BILLS (Second Reading): Clean Energy Finance Corporation Amendment (Grid Reliability Fund) Bill 2020

16 February 2021

I rise to speak on this bill, the Clean Energy Finance Corporation Amendment (Grid Reliability Fund) Bill 2020. The Clean Energy Finance Corporation is a terrific legacy of the Gillard Labor government. The CEFC is known globally as one of the most successful and well-designed clean energy banks and as a world standard in renewable energy investment. The CEFC was established by Labor in 2012 with an initial investment of $10 billion to support renewable technologies and energy efficiency investments. This investment has shown to be sound, and the returns on investments in renewable energy are ever increasing as time goes on. Since this establishment, the CEFC has supported over 18,000 projects, leveraging more than $27 billion in private investment and deploying $6 billion of their own funds into clean energy. This is paying dividends already not only returning $718 million to taxpayers, showing the strong investment model of the CEFC, but also accounting for one million tonnes of CO2 abatement annually. The CEFC has been a resounding success. Their work shows that when a government invests in renewables it sees significant returns, sound economic returns, as well as a reduction in emissions. It is a vital piece of climate change infrastructure necessary to reach our global emissions targets.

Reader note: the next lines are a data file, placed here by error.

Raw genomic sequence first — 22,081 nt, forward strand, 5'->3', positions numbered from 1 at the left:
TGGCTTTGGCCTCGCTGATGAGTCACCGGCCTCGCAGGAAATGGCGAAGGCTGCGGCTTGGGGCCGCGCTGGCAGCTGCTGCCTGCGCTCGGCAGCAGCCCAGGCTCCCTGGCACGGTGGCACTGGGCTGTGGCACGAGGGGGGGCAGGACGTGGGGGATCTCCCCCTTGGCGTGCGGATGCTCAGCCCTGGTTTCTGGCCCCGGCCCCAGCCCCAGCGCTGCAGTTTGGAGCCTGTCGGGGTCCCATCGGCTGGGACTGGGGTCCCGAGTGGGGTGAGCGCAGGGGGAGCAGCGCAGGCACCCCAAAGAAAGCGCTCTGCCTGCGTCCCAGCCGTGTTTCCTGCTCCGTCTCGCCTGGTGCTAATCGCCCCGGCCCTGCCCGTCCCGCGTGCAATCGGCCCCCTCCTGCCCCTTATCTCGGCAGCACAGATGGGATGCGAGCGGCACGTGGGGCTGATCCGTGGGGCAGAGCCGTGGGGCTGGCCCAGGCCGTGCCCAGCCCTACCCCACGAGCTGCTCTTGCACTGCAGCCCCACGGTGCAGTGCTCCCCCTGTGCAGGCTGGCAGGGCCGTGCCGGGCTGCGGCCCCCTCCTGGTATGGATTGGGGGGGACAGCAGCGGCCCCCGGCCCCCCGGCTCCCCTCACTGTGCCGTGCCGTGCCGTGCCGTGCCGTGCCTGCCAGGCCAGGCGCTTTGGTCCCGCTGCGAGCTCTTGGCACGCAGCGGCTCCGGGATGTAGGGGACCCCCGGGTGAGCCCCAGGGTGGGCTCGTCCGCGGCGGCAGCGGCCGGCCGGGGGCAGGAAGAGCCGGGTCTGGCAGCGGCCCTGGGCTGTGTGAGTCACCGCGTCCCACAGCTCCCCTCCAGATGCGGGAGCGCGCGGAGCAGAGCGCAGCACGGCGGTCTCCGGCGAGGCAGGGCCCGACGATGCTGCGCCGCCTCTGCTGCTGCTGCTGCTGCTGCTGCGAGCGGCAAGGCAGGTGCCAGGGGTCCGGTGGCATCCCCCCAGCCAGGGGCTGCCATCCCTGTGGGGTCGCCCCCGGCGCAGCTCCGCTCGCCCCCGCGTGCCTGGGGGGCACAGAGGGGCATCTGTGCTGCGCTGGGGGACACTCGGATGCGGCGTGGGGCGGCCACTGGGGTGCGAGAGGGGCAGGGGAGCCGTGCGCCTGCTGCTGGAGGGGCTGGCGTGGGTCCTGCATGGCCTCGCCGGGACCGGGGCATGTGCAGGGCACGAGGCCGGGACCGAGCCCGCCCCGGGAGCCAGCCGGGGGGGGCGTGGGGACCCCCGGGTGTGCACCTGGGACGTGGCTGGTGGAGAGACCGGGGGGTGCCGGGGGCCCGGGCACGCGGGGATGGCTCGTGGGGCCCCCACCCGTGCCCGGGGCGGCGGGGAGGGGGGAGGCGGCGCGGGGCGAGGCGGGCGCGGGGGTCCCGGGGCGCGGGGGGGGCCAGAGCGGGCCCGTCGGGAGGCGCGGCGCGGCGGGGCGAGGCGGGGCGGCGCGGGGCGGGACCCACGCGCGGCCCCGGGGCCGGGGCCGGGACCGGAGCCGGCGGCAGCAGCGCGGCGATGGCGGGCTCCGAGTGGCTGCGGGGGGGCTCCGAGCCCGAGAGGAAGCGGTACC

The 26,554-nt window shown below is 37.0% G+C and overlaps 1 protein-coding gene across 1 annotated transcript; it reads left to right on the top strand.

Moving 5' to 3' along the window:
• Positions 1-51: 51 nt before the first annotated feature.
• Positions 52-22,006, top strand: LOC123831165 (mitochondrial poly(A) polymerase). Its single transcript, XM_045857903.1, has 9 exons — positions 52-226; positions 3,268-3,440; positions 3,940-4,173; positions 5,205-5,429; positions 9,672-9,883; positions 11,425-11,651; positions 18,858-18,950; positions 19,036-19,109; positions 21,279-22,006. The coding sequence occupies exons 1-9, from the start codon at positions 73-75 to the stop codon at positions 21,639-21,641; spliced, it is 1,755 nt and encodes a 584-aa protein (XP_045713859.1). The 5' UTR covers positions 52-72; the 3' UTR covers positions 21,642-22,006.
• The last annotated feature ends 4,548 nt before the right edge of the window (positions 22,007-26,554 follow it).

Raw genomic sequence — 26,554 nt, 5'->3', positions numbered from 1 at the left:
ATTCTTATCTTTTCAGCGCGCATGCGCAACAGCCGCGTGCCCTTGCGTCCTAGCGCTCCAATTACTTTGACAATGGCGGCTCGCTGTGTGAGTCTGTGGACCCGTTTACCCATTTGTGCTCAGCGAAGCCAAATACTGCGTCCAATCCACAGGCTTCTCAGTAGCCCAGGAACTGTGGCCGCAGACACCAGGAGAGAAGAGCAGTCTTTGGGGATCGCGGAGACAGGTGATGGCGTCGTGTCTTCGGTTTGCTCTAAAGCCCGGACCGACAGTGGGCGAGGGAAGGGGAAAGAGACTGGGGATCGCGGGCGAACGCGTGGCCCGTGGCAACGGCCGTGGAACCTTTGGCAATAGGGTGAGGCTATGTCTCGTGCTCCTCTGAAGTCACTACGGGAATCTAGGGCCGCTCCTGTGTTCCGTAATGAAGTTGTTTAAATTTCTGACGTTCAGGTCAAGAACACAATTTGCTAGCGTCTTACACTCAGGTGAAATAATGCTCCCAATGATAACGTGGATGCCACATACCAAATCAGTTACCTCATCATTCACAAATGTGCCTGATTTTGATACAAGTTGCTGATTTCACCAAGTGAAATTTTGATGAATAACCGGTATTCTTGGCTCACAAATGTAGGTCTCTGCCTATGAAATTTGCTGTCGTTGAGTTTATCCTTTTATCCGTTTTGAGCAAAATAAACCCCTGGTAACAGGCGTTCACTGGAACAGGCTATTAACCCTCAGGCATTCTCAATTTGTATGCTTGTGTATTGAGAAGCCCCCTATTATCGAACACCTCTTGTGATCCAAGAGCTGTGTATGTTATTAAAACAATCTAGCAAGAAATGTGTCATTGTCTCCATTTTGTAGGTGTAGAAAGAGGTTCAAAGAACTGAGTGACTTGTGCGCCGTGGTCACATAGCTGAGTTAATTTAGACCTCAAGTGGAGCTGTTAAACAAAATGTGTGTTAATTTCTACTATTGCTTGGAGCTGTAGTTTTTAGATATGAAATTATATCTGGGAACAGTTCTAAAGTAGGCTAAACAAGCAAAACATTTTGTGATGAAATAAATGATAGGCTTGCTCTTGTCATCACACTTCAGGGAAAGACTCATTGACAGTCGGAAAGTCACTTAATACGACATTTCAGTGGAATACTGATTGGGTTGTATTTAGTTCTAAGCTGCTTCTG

But, wait. Of course the Morrison government won't commit to proper targets beyond their pathetic 2030 goal and they're a little bit shifty on the net zero by 2050. Who could be surprised with climate change deniers lining their ranks and an energies and emissions minister who hasn't really overseen proper emissions reduction and who seems more interested in attacking mayors with fraudulent documents than in his own portfolio? Who could be surprised that we now find the CEFC and its great work being put under threat by the Morrison government? This is the same coalition government that introduced legislation to abolish the CEFC once in 2013 and then again in 2014. This is the same coalition government who, under the leadership of Tony Abbott, sought to prevent the CEFC from investing in wind and rooftop solar for Pete's sake! Oh yes, this government has good form in attacking the CEFC and today it's continuing its attacks.